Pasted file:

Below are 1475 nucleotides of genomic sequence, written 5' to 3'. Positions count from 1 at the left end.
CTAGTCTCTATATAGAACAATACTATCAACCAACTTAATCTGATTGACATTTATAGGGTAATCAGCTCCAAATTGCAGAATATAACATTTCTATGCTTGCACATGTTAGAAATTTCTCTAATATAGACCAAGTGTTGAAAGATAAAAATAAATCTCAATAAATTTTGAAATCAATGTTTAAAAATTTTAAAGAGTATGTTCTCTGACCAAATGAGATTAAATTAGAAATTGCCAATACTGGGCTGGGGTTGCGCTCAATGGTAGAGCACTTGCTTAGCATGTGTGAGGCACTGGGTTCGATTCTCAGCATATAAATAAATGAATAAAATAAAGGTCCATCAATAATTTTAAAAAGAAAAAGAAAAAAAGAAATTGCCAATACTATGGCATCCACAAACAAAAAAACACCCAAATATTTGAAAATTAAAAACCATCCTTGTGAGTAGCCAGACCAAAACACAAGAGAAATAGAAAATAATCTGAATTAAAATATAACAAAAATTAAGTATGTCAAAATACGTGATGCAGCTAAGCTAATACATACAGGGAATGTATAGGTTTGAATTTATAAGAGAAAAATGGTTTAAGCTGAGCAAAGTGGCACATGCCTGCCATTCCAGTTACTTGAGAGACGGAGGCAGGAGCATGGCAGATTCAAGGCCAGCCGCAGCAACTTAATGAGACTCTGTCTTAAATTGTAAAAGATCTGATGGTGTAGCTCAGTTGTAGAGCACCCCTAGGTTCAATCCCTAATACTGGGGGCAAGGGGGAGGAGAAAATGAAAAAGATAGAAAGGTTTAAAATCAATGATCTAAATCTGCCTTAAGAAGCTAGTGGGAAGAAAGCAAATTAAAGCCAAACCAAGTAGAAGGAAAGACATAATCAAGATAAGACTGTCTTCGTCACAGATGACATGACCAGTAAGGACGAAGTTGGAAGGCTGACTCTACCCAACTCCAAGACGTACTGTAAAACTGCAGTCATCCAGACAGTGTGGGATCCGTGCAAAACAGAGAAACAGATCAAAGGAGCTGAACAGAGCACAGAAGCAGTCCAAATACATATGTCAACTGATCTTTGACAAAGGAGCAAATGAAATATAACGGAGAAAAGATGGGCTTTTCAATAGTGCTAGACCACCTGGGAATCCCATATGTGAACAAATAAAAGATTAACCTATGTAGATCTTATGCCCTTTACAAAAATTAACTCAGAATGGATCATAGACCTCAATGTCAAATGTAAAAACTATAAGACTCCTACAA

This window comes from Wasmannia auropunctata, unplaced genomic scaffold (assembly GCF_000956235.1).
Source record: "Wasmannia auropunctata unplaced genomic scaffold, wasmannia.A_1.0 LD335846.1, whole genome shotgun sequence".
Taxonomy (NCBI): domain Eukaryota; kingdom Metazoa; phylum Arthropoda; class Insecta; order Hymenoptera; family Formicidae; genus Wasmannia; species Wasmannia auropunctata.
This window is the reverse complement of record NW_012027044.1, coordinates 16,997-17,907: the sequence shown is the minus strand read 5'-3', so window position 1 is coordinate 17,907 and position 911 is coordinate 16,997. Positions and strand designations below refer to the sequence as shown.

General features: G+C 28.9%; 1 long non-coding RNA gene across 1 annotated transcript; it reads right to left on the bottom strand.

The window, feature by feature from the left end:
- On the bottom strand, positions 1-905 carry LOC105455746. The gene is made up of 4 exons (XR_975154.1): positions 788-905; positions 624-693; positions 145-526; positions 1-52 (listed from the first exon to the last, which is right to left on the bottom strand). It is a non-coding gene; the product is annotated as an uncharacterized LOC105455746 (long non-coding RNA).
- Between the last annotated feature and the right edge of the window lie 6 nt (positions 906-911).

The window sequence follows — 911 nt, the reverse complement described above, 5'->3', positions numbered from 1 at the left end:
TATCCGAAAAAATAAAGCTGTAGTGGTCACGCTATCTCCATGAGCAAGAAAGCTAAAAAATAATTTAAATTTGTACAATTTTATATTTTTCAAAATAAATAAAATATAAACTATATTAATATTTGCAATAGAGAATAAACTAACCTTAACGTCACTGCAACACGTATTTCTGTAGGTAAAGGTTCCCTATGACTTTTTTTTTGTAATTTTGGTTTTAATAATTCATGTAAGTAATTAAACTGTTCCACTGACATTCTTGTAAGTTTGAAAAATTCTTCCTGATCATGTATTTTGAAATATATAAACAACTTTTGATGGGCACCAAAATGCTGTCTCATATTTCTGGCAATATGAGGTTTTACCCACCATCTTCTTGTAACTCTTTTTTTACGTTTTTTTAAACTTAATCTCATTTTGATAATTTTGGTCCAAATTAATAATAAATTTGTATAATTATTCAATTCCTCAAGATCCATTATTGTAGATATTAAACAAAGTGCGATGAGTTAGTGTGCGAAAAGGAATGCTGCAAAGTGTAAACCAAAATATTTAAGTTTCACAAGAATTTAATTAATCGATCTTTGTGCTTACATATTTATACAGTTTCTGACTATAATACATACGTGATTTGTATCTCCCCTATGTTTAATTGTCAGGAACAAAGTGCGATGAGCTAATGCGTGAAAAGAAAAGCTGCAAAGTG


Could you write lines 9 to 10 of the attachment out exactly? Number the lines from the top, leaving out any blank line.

- On the bottom strand, positions 1-905 carry LOC105455746. The gene is made up of 4 exons (XR_975154.1): positions 788-905; positions 624-693; positions 145-526; positions 1-52 (listed from the first exon to the last, which is right to left on the bottom strand). It is a non-coding gene; the product is annotated as an uncharacterized LOC105455746 (long non-coding RNA).
- Between the last annotated feature and the right edge of the window lie 6 nt (positions 906-911).